• Jessie

    Oops! Re my last comment/question. The 200k would not pay off my new mortgage, just most of it.

  • http://www.carthan.com Chuck


    It’s good to see someone who thinks like I do. I am allergic to debt. All Lazy Man has to do is set up his scenario in Quicken, with real data instead of made up data. He will easily see how the interest in a home takes away more of your spending power even if you have investment. Your net worth takes too long to get over the hump. You spend too much time working for the banker than for yourself, and after the dust settles you only end up with 30 cents on the dollar, depending on your tax bracket.
    You are right to get rid of the debt. Get rid of the debt and keep that money for yourself and your family! Let’s look at my scenario. $192,000 in debt @ 5.25% Schwab One gives me only .01%, the credit union, .1% & .4% for savings. The bank on the other hand is taking 5.25% on a very large sum of money. That means for every $1063 I send them, they pocket $840 and only pay my debt down with $263 adding a dollar on to that every month! I actually send them $1542 a month. The rest is escrow. That makes no sense to me Erick.
    Now, if Mr. Lazy Man could show me how I could have $192,000 in two places and show me a vehicle where I could get more than 5.25%, then I might listen to him, but as far as me and my house, I will aggressively seek to pay down this mortgage and get rid of the debt. I will always have money in my pocket if I have no bills!
    Debt is debt. There’s no such thing as a good debt. All I can say is, anyone advocating that you stay in debt must obviously be working for the banks! LOL!
    Spell bank backwards and you get knab. Too close to nab. That means to snatch or steal from somebody. When I pay off my debt, in quicken my debt goes down, my equity goes up, my net worth increases and goes up as well! Stay on track.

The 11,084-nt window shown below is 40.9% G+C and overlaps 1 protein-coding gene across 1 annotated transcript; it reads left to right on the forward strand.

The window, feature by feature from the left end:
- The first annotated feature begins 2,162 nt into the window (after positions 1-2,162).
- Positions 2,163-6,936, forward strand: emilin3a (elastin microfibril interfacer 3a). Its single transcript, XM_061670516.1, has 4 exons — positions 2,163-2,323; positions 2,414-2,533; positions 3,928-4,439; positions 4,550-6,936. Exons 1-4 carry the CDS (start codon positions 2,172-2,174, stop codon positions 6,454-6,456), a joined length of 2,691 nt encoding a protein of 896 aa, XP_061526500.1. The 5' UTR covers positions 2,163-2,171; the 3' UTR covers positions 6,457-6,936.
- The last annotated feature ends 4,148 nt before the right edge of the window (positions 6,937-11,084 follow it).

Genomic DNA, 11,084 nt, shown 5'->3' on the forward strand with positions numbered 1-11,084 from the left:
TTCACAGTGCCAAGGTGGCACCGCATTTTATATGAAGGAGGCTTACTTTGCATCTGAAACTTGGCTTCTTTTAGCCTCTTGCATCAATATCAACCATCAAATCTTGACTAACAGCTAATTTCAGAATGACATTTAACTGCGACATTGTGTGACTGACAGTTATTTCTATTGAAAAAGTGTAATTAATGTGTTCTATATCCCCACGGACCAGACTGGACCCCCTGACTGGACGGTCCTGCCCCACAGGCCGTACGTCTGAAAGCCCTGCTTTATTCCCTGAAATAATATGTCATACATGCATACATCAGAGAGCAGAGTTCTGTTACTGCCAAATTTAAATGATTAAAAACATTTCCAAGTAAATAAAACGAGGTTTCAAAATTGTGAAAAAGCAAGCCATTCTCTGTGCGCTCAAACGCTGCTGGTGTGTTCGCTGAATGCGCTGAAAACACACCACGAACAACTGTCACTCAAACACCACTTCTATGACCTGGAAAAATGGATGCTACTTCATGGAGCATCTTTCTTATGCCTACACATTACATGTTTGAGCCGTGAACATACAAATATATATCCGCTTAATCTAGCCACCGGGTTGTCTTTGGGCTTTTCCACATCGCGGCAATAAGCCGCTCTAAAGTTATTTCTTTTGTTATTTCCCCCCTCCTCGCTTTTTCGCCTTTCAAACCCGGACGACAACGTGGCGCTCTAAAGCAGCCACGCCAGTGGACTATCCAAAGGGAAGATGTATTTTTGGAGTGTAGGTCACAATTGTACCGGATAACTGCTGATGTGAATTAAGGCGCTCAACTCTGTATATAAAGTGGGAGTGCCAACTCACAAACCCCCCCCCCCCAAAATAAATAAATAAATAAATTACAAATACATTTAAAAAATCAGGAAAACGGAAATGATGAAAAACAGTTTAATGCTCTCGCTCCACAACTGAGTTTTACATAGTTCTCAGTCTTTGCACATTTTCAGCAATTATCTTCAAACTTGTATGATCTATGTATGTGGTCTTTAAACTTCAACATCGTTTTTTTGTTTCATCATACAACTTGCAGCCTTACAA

• little late dear

    This is interesting. I have just today received that exact windfall of 100000. I also have a disease that quite potentially will kill me in the next 5 to 10 years. Everyone talks about saving for retirement but I have to assume I won’t make it to retirement and so I need better advice. Obviously I want to pay off credit card debt, and then do i plunk the rest on my mortgage? Or invest it in a short term thing that I can roll over? It would take 220000 to fully pay off my mortgage. I am thinking that I could drop down my mortgage payment from 1400 to about 700? The extra 700 a month would be good but not fantastic. If I pay off my two cars at a total of 18000 I would have an extra 700 a month and 80000 left over. So, that to me sounds like a better deal. Then plunk 20000 onto my personal debt and free up another 400 bucks a month. If I stuffed that 675 + 400 in a tax free savings account in one year I would have gotten about 12000 saved up again to add to the pot. Then I get nervous and don’t want to spend any of it. Help!

    • JFK

      First off, I hope you’re still around now to read this. Second, I commend you for being responsible, and I’m very sorry you’re dealing with serious illness. As you get sicker you will need care and the hospital WILL put a lien against you if you run up a big bill. Best thing for you to do – and I know it’s a little late now to recommend this – take that moolah and grab the people you love most in the world, and take them someplace wonderful, and make happy memories with them!!! If your time is short, the LAST thing you should be worrying about is bills! Spend every dime while you’re still healthy enough to enjoy it. It’s okay to be broke – if you’re near death, you’ll qualify for Medicaid or Medicare if it’s kidney disease. You’ll get the same end-of-life care you’d get if you were paying cash. Just make sure to sever legal ties with your loved ones before you get too sick. That way, when you die, there’s nobody to go after to settle the bill. Screw the hospitals! Eight hundred dollars for an aspirin? Why?